BUDAPEST (Reuters) - Red Bull's Australian Daniel Ricciardo won a dramatic Hungarian Grand Prix on Sunday while Lewis Hamilton stunned championship-leading Mercedes team mate Nico Rosberg with the drive of the day from pitlane to podium.
Ferrari's Fernando Alonso took a fighting second and Rosberg, who had started on pole position looking like a runaway winner, finished fourth and saw his 14 point lead over Hamilton trimmed to 11.
The German was caught out by two safety car interventions that turned the race on its head - and also by Hamilton refusing to give anything away despite being asked controversially to let him through.
With eight races to go, and double points for the last in Abu Dhabi, Rosberg has 202 points to Hamilton's 191. Mercedes have a 174-point lead over champions Red Bull in the constructors' standings.
Ricciardo, a revelation in his first year at Red Bull, bellowed in elation after he took the chequered flag 5.2 seconds ahead of Alonso for his second win of the season and his career.
"It feels as good as the first, it really does," beamed the Australian, who was triumphant in Canada in June, after a rollercoaster of a race packed with incident.
"The safety car at the beginning played to our advantage...when the second one came out it didn't really help us, but we managed to pull it off at the end."
All of the top four had led over the course of a race that started after a brief downpour, was interrupted by two big crashes, continued with the ever-present threat of rain and finished on a knife-edge.
Just 6.3 seconds separated the top four, with Hamilton crossing the line just half a second clear of Rosberg.
Ricciardo, who had led earlier in the race and was on fresher tyres, swept past Hamilton three laps from the end and then overtook a determined Alonso to regain the lead for good.
"We took a gamble. We risked today just trying to get the victory and we went very close," said Alonso of his second podium finish of the season.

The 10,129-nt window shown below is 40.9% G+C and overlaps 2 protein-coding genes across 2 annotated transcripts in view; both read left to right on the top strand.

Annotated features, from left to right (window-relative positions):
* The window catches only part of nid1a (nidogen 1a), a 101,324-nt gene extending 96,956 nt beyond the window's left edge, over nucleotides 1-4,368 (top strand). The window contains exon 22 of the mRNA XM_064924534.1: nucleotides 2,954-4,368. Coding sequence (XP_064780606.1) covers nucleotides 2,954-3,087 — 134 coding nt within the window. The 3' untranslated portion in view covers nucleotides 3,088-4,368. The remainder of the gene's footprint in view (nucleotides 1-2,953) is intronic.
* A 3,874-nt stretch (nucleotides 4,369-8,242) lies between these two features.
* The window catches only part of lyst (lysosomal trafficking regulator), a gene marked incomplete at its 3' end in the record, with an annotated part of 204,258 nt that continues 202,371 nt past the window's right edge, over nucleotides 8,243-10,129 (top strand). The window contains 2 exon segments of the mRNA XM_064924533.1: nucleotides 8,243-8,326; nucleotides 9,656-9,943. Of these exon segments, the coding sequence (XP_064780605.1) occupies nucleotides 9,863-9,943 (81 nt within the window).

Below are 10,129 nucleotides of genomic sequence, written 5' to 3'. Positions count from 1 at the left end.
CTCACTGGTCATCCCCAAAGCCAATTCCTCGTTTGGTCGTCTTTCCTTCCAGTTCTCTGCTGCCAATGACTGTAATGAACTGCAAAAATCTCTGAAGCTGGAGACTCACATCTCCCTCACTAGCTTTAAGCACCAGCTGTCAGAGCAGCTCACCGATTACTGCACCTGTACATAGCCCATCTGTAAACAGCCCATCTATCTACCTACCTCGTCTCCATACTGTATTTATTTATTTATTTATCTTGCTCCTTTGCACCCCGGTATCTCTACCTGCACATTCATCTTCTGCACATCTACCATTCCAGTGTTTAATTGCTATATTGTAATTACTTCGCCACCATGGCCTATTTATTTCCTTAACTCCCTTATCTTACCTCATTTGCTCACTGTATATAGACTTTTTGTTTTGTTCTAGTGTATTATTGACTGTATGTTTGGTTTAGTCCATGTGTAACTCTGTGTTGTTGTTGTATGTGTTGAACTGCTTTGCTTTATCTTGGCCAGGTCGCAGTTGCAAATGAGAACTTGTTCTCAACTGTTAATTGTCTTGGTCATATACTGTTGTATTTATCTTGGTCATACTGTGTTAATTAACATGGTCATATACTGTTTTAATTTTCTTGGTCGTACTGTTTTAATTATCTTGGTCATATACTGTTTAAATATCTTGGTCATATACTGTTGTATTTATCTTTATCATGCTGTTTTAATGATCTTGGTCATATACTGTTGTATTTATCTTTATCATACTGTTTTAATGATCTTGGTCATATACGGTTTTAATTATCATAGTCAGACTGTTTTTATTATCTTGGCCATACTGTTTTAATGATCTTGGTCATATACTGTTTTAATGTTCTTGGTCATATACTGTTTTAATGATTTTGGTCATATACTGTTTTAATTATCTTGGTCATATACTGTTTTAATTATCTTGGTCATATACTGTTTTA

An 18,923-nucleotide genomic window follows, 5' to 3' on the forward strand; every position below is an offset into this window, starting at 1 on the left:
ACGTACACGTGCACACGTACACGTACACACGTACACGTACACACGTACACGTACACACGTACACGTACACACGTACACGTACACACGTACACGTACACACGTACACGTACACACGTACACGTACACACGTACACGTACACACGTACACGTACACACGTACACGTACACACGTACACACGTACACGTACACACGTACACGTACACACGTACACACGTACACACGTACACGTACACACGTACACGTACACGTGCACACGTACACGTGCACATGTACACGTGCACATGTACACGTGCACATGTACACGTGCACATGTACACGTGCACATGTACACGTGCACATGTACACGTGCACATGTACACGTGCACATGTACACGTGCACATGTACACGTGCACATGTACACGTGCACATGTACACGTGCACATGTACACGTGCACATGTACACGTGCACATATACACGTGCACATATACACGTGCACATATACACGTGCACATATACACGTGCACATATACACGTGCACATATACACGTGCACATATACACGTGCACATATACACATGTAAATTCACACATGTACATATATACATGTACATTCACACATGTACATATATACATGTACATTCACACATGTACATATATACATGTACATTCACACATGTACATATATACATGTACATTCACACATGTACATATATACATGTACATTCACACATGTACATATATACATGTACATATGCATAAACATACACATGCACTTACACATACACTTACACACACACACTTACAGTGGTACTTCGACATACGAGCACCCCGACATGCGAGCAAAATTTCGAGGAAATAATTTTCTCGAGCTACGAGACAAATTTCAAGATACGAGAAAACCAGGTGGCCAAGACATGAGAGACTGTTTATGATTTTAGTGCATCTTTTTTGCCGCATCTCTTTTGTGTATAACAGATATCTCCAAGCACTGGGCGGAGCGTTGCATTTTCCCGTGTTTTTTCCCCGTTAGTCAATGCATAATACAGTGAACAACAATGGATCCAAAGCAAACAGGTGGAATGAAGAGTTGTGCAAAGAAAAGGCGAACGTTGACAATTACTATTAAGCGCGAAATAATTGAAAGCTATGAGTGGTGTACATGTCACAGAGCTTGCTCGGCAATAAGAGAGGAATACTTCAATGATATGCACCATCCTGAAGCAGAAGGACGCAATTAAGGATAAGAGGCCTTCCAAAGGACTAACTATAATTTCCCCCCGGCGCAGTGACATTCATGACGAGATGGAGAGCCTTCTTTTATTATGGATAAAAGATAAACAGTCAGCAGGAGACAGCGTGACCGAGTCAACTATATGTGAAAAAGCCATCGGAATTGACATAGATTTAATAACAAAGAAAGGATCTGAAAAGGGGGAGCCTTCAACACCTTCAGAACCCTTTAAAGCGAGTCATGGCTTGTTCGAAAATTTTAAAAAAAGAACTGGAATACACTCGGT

"We need some crazy races to get some podiums and today we took the opportunity."
Behind them, Rosberg - who made three stops to Alonso and Hamilton's two - was closing in remorselessly and was all over the back of his team mate's car as they started the final lap.
Hamilton hung on for a podium finish that had looked improbable on Saturday, but he was unhappy with his team for asking him to let Rosberg through with a third of the race remaining.
The German had yet to make his final stop, whereas Hamilton had done his final tyre change already and knew Rosberg was sure to come back at him with a vengeance in the closing stages.
"I'm not letting him past me, if he gets close enough to overtake he can overtake," Hamilton had said over the radio.
In the end Rosberg did not get close enough to pass and eventually pitted.
"Just because he had one more stop than me doesn't mean I am not in same race," Hamilton told reporters later. "I was very, very shocked that the team would ask me to do that.
"But to be honest he didn't get close enough to overtake. I was never going to lift off and lose ground to Fernando or Daniel to enable him to have a better race."
Hamilton, who had won for the last two years in Hungary and was chasing a record fifth win in the country, had finished third in Germany last weekend after starting 20th and he said he was pushing as hard as he could to see where he ended up.
The Briton started from the pitlane, behind Danish rookie Kevin Magnussen whose McLaren was also moved off the grid, after his car caught fire in qualifying without completing a lap.
He spun at the second corner, skimming the wall with his front wing, and was 21 seconds down on Rosberg after the first lap with a mountain to climb.
By lap seven Hamilton was up to 14th and events played into his hands when the safety car was deployed after Sweden's Marcus Ericsson crashed his Caterham at turn three.
While the top four decided not to pit, in what proved out to be a game changer, Hamilton and others did. Ricciardo then took the lead when they came in a lap later.
Frenchman Romain Grosjean kept the safety car out for four more laps when he crashed his Lotus on lap 11 and there was a further interruption on lap 23 when Force India's Mexican Sergio Perez speared into the wall on the pit straight.
Brazilian Felipe Massa was fifth for Williams while Ferrari's Kimi Raikkonen raced from 15th to sixth and his highest finish of a disappointing season so far.
Quadruple world champion Sebastian Vettel, who spun and was lucky not to emulate Perez in crashing into the wall, was seventh after starting on the front row.
Finland's Valtteri Bottas took seventh, ahead of Frenchman Jean-Eric Vergne for Toro Rosso and McLaren's Jenson Button.
Sauber failed to score points for the 11th race in a row while Germany's Nico Hulkenberg crashed and drew a blank for the first time this season.
(Editing by Ed Osmond/Tony Goodson)